What if you only spoke Mandarin, and your partner only spoke Spanish? How difficult would it be to communicate, let alone build a robust, lasting relationship?
When someone speaks to us in a language that is not our own, it is lost on us. No matter how loudly the person speaks or how badly we want to understand, we don’t have a clue what they’re saying! It means nothing to us. Unfortunately, something similar can happen in our romantic relationships.
José loves Sara and shows her by writing her little love notes every morning. He is frustrated when it seems like Sara is constantly questioning his love when he comes home from work late and doesn’t have time to hang out with her. “Of course I love you! I tell you every day!”.
Saba’s birthday is approaching, so her wife Amy cleans the entire house and plans a date night for them. Amy thinks she should be winning Wife of the Year, but after she admits she forgot to get Saba a present, she finds her crying in the bathroom.
Latoya feels like she has tried everything to show Tyrell she cares. She irons his shirts in the morning, is intentional about spending time with him, and gives him shoulder rubs after work. She is shocked when Tyrell tells her he’s been having an emotional affair. In an effort to come clean, he shows Latoya all the communication with the other woman. Latoya is expecting raunchy, sexual texts and is confused to see that most of it consists of the woman complimenting Tyrell.
These partners are trying to show they care, but they are speaking in a language their partner doesn’t understand.
Love Languages are a simple relationship tool created by Dr. Gary Chapman. The idea is that we all have one or two ways that we primarily receive love - these are our “Love Languages”. When someone speaks to us in our language(s), we feel loved, valued, and cared for. There are five love languages in total, which means that partners often have different love languages.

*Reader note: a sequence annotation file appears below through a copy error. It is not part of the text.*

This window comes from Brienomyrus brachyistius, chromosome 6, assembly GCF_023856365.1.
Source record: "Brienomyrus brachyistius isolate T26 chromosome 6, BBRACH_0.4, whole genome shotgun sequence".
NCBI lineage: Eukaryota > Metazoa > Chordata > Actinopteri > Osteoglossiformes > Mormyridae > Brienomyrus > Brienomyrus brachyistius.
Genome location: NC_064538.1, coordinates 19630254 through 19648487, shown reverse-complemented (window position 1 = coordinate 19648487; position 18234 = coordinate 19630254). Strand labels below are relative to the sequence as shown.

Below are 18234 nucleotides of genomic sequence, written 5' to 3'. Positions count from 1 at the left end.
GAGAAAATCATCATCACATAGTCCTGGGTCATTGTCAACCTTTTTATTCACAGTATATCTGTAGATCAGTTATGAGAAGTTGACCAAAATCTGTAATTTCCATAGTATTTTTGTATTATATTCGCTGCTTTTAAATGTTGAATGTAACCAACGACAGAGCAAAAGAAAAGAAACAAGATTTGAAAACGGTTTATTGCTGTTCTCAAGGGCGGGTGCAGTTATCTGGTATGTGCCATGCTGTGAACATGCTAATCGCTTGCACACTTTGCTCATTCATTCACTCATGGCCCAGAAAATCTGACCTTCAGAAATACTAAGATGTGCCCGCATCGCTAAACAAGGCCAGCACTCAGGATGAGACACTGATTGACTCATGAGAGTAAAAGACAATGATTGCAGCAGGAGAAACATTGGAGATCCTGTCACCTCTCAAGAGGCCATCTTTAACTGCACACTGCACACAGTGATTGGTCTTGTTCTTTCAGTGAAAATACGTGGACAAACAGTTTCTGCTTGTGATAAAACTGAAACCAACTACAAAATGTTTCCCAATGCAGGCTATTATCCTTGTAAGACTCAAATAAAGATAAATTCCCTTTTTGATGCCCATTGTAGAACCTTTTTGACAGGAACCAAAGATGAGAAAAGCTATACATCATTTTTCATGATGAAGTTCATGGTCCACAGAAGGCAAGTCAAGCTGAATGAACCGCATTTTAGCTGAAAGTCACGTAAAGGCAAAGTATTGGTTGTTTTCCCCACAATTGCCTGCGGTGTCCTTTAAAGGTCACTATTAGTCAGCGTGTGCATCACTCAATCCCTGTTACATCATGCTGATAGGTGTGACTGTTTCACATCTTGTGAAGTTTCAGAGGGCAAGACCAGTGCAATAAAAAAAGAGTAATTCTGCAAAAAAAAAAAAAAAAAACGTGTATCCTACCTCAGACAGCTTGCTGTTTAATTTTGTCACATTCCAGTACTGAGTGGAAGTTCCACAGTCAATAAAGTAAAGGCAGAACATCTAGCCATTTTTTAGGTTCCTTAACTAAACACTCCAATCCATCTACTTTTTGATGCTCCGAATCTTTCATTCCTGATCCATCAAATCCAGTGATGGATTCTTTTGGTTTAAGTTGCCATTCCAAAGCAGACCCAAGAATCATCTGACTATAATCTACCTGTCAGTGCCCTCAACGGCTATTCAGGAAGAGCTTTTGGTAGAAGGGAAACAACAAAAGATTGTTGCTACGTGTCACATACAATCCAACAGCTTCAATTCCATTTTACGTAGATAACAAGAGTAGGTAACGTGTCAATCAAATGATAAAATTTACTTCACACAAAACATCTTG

When partners have different love languages, they often begin to feel less and less satisfied in the relationship. They don’t feel loved or cared for by their partner, and their “love tank” (a term coined by Chapman) feels empty. Sometimes we’re not even aware of what would fill our love tank - we just know it’s dry.
Why are love tanks important? Obviously feeling loved by our partner is important in itself. However, having full love tanks also helps us fair better when the inevitable hard moments come. I often tell couples that having full love tanks is like having a strong, stable bridge over a creek. When a storm comes, it may scratch the bridge or poke a hole in it, but overall the bridge is going to be okay. But if you’ve got empty love tanks, it’s like having an old, rickety bridge that’s barely hanging on. When that storm comes, that bridge may not survive.
What Can We Do?
Does this mean we’re destined to have empty love tanks and be speaking past each other our whole lives?
Nope! Just like we can learn a new language, we can learn to speak our partner’s love language. Of course, learning a new language isn’t easy; it takes a lot of effort, time, and practice. But if we want our partnerships to succeed, we need to be willing to put in the work.
To get you started with love languages, I’m providing some resources I often use with my couples in therapy. I recommend tackling them in this order with your partner:
You and your partner can take a simple quiz to identify your love languages.
Once the quiz has identified your top 1-2 languages, check this summary to see if your quiz results seem correct. Now that you have more of an understanding of what each language entails, you should be pretty confident in which 1-2 fit you best. If you’re struggling, ask yourself “Which of these do I notice the most when they’re missing?” and “When I’ve felt loved in the past (in this relationship or another one), which of these contributed the most to that feeling?”.
Share your top love languages with your partner and have them share theirs with you. Write down your partner’s love languages so you don’t forget!
Check out this chart that gives some ideas of what to do and what not to do to help your partner feel loved. Pay special attention to the rows that match your partner’s language(s). This is where you will want to focus your energy.
Practice makes...better! (I hate the phrase “practice makes perfect”.) Start trying to speak in your partner’s language! If you’re at a loss, ask your partner what you can do that would be meaningful. There are also lots of resources online with ideas on how to speak in each language.
Now as you probably know, learning a new language is not easy. You will stumble. You will forget the words. You will slip into your own language because it’s easier. But trust me: if you can practice this new language and begin to fill your partner’s love tank, it will all be worth it!
If you’re looking for extra help with love languages and/or your romantic relationship, consider seeing a Marriage and Family Therapist. MFTs are specifically trained to work with couples and can walk with you on the path toward a happier, healthier relationship.